Capital Commentary is the weekly current-affairs publication of CPJ, written to encourage the pursuit of public justice.


Kony2012: A Call to Compassion


By Michael J. Gerson

03-16-2012


March 16, 2012

By Michael J. Gerson

The Internet success of the Kony2012 video, produced by Invisible Children, has drawn both attention and scrutiny. 

Those not familiar with Joseph Kony should learn his name and story.  He is the brutal leader of the Lord’s Resistance Army (LRA), which is part militia and part cult.  Kony cultivates the idea that he is a supernatural being.  His followers obey and fear him. And Kony has made a career of causing fear.

As a rebel leader in northern Uganda, Kony committed atrocities, captured tens of thousands of children for use as soldiers and sex slaves and displaced more than a million people into camps.  He has now been chased into the vast, ungoverned border region between the Democratic Republic of the Congo, the Central African Republic and South Sudan.   

When I recently visited eastern Congo, I met some of Kony’s victims—two young girls who had been kidnapped by the LRA and used as servants and sex slaves.  They escaped late last year when a meeting of Kony’s commanders had been disrupted during an air attack by Ugandan forces.  One of the girls told me the story of how her LRA captors found two infants by the side of the road and murdered them with an implement used to crush grain. 

The scale of Kony’s crimes has diminished.  Once he was the terror of Uganda.  Now he is left with a few hundred fighters, though they conducted more than 300 attacks last year.  The Kony2012 video has gotten some criticism for leaving an impression that mass atrocities are ongoing. 

Kony’s power to do harm is diminished, however, precisely because people took notice and took action.  The military forces of four African countries have cooperated to pursue Kony.  The International Criminal Court has indicted him for war crimes.  Both the Bush and Obama administrations have made the hunt for Kony a priority.  In Congo, I met with a few of the 100 military advisors President Obama has dispatched to the region to help coordinate operations against the LRA.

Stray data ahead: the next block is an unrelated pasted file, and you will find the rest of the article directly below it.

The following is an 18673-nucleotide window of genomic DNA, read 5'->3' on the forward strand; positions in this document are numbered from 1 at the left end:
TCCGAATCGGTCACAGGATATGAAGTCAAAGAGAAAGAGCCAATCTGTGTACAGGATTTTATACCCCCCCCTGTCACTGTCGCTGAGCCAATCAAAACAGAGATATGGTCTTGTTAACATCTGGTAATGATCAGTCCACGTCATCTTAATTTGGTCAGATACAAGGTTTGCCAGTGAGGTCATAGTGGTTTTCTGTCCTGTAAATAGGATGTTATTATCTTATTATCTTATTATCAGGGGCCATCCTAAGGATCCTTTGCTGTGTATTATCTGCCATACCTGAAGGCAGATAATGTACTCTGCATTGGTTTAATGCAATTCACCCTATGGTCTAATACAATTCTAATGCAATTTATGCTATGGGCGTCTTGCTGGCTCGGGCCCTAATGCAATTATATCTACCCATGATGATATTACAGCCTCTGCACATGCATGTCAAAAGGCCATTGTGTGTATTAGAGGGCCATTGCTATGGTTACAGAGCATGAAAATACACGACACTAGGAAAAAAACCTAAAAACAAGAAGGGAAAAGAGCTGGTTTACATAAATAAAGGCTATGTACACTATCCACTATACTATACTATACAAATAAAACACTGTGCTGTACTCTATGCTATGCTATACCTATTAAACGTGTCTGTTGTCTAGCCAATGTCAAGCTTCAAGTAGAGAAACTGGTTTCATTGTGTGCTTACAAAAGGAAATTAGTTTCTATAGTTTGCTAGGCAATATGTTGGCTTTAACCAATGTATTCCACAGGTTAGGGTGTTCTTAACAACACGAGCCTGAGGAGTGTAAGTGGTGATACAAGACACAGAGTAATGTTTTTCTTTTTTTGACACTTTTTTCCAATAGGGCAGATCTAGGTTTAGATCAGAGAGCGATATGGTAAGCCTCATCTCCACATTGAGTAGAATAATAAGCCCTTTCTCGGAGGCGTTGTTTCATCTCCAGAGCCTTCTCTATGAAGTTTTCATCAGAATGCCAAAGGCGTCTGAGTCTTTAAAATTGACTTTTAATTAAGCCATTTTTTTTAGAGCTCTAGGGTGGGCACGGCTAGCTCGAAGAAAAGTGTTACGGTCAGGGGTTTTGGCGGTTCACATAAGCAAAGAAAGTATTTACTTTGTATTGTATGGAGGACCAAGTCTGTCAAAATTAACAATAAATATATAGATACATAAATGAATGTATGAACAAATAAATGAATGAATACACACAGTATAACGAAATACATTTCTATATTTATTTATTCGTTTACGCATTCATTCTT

The current, global focus on Kony is both justified and necessary.  He remains a danger.  His victims deserve justice. And he is increasingly cornered, probably somewhere in the Central African Republic.  A final push might make all of the difference.  Justice for Kony would not solve all the problems in that part of the world.  But it would make addressing many of that region’s problems easier. 

There has been another line of criticism of the Kony2012 campaign. Some have asked why Americans should care at all about the people in a remote corner of Africa.  Don’t we have enough problems of our own? 

We do.  But we must reject the idea that compassion is a virtue that must be hoarded or rationed.  People of conscience are concerned about the suffering of eastern Congo, or children dying of malaria in Senegal, or girls being trafficked in India, or foster children in the United States or orphans in Central America because they believe that human dignity is universal, and that all of us have some particular calling—some specific mission—to serve the cause of human dignity. 

Finding that mission always begins with awareness, with knowing the struggles of the world around us.  It is not enough to watch a video.  But we can start by watching a video and witnessing the needs that may become our calling. 

 —Michael J. Gerson is nationally syndicated columnist who appears twice weekly in The Washington Post and is the author of Heroic Conservatism (2007) and the co-author of City of Man: Religion and Politics in a New Era (2010).  



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Capital Commentary is a weekly current-affairs publication of the Center for Public Justice. Published since 1996, it is written to encourage the pursuit of justice. Commentaries do not necessarily represent an official position of the Center for Public Justice but are intended to help advance discussion. Articles, with attribution, may be republished according to our publishing guidelines.”